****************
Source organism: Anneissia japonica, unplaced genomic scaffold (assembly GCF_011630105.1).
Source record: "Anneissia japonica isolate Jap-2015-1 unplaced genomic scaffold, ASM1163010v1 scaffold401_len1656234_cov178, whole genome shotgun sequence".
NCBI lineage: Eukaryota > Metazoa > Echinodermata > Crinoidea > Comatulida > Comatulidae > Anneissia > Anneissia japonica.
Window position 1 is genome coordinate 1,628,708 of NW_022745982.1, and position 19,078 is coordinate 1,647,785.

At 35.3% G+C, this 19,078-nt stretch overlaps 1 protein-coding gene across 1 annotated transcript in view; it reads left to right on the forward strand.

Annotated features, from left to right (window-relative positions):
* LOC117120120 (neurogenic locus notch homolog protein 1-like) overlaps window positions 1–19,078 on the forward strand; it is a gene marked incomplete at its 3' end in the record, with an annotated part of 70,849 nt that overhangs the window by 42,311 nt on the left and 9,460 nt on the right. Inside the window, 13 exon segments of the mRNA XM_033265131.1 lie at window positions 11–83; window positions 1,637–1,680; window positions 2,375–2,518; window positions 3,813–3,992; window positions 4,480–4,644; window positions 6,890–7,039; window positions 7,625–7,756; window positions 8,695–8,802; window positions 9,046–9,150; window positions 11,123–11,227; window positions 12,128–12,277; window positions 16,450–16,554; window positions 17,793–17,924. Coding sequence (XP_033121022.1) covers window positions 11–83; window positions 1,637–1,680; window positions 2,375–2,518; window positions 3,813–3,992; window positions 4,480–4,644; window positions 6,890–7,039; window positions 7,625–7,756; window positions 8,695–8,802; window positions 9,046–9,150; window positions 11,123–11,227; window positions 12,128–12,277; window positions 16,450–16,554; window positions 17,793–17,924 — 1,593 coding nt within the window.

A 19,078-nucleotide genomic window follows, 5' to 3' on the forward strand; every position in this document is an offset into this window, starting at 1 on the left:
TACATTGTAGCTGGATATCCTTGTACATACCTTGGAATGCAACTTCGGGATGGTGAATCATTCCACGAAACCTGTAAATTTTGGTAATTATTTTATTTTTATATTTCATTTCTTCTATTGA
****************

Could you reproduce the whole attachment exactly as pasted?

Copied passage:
Source organism: Anneissia japonica, unplaced genomic scaffold (assembly GCF_011630105.1).
Source record: "Anneissia japonica isolate Jap-2015-1 unplaced genomic scaffold, ASM1163010v1 scaffold401_len1656234_cov178, whole genome shotgun sequence".
NCBI lineage: Eukaryota > Metazoa > Echinodermata > Crinoidea > Comatulida > Comatulidae > Anneissia > Anneissia japonica.
Window position 1 is genome coordinate 1,628,708 of NW_022745982.1, and position 19,078 is coordinate 1,647,785.

At 35.3% G+C, this 19,078-nt stretch overlaps 1 protein-coding gene across 1 annotated transcript in view; it reads left to right on the forward strand.

Annotated features, from left to right (window-relative positions):
* LOC117120120 (neurogenic locus notch homolog protein 1-like) overlaps window positions 1–19,078 on the forward strand; it is a gene marked incomplete at its 3' end in the record, with an annotated part of 70,849 nt that overhangs the window by 42,311 nt on the left and 9,460 nt on the right. Inside the window, 13 exon segments of the mRNA XM_033265131.1 lie at window positions 11–83; window positions 1,637–1,680; window positions 2,375–2,518; window positions 3,813–3,992; window positions 4,480–4,644; window positions 6,890–7,039; window positions 7,625–7,756; window positions 8,695–8,802; window positions 9,046–9,150; window positions 11,123–11,227; window positions 12,128–12,277; window positions 16,450–16,554; window positions 17,793–17,924. Coding sequence (XP_033121022.1) covers window positions 11–83; window positions 1,637–1,680; window positions 2,375–2,518; window positions 3,813–3,992; window positions 4,480–4,644; window positions 6,890–7,039; window positions 7,625–7,756; window positions 8,695–8,802; window positions 9,046–9,150; window positions 11,123–11,227; window positions 12,128–12,277; window positions 16,450–16,554; window positions 17,793–17,924 — 1,593 coding nt within the window.

A 19,078-nucleotide genomic window follows, 5' to 3' on the forward strand; every position in this document is an offset into this window, starting at 1 on the left:
TACATTGTAGCTGGATATCCTTGTACATACCTTGGAATGCAACTTCGGGATGGTGAATCATTCCACGAAACCTGTAAATTTTGGTAATTATTTTATTTTTATATTTCATTTCTTCTATTGA